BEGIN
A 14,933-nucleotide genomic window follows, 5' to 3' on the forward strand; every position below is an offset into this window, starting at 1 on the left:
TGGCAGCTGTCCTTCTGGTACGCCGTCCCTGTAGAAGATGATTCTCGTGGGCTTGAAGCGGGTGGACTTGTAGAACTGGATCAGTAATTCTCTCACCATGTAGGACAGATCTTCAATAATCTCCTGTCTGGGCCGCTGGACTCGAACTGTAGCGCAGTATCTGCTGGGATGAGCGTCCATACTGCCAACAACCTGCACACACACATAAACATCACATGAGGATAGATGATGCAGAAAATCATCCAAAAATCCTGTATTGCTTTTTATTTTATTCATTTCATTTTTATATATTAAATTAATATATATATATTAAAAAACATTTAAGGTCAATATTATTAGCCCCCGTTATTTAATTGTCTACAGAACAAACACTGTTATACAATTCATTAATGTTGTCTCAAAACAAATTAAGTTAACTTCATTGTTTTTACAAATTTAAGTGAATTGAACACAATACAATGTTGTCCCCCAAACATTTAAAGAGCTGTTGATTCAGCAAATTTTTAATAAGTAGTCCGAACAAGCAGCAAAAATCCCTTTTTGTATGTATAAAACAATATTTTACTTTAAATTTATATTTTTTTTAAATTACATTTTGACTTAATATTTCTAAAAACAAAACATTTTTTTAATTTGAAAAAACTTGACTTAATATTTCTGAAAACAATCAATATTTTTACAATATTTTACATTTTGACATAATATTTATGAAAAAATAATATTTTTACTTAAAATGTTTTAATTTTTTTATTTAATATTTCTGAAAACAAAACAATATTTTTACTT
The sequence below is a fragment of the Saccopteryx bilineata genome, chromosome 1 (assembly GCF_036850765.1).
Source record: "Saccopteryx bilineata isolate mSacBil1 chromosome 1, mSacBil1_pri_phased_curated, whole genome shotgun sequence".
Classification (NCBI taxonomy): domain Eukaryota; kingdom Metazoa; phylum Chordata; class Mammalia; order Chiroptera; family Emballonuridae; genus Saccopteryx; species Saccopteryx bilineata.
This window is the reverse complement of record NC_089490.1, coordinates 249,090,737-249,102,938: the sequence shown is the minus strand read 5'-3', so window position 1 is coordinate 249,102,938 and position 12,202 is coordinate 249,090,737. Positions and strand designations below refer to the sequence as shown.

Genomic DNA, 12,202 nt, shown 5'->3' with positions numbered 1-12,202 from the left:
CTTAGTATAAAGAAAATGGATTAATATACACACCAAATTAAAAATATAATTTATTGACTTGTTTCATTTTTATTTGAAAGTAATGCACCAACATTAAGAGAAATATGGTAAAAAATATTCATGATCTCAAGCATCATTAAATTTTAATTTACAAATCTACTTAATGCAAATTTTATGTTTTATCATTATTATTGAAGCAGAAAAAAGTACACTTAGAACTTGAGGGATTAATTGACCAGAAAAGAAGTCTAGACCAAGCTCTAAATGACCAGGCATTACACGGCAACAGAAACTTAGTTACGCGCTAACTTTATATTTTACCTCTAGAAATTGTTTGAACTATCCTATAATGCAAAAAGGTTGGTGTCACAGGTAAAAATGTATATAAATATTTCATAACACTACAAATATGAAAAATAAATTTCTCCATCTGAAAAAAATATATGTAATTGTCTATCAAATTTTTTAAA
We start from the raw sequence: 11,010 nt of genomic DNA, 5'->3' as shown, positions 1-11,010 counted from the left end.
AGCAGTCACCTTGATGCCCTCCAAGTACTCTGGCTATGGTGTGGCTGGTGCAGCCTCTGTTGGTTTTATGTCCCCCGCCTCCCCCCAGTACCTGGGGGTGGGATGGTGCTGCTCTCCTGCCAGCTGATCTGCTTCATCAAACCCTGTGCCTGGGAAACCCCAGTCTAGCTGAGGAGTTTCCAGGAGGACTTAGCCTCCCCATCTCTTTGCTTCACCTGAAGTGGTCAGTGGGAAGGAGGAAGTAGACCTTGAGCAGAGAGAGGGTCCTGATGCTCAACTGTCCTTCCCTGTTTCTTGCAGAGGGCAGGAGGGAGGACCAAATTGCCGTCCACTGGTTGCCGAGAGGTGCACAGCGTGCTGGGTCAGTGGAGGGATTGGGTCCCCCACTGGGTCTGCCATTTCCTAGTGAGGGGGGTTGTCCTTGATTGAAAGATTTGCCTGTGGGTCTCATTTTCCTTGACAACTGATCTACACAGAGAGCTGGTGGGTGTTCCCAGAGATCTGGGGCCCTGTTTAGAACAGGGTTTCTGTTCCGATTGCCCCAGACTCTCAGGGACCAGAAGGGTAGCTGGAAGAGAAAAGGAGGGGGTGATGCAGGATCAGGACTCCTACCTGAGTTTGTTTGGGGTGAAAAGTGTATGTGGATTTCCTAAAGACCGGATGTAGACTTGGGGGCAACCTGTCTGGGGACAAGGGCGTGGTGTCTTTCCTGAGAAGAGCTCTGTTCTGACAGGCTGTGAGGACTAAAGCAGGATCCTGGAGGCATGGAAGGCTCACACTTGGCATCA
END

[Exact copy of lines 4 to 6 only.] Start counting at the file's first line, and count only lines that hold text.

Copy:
Source record: "Saccopteryx bilineata isolate mSacBil1 chromosome 1, mSacBil1_pri_phased_curated, whole genome shotgun sequence".
Classification (NCBI taxonomy): domain Eukaryota; kingdom Metazoa; phylum Chordata; class Mammalia; order Chiroptera; family Emballonuridae; genus Saccopteryx; species Saccopteryx bilineata.
This window is the reverse complement of record NC_089490.1, coordinates 249,090,737-249,102,938: the sequence shown is the minus strand read 5'-3', so window position 1 is coordinate 249,102,938 and position 12,202 is coordinate 249,090,737. Positions and strand designations below refer to the sequence as shown.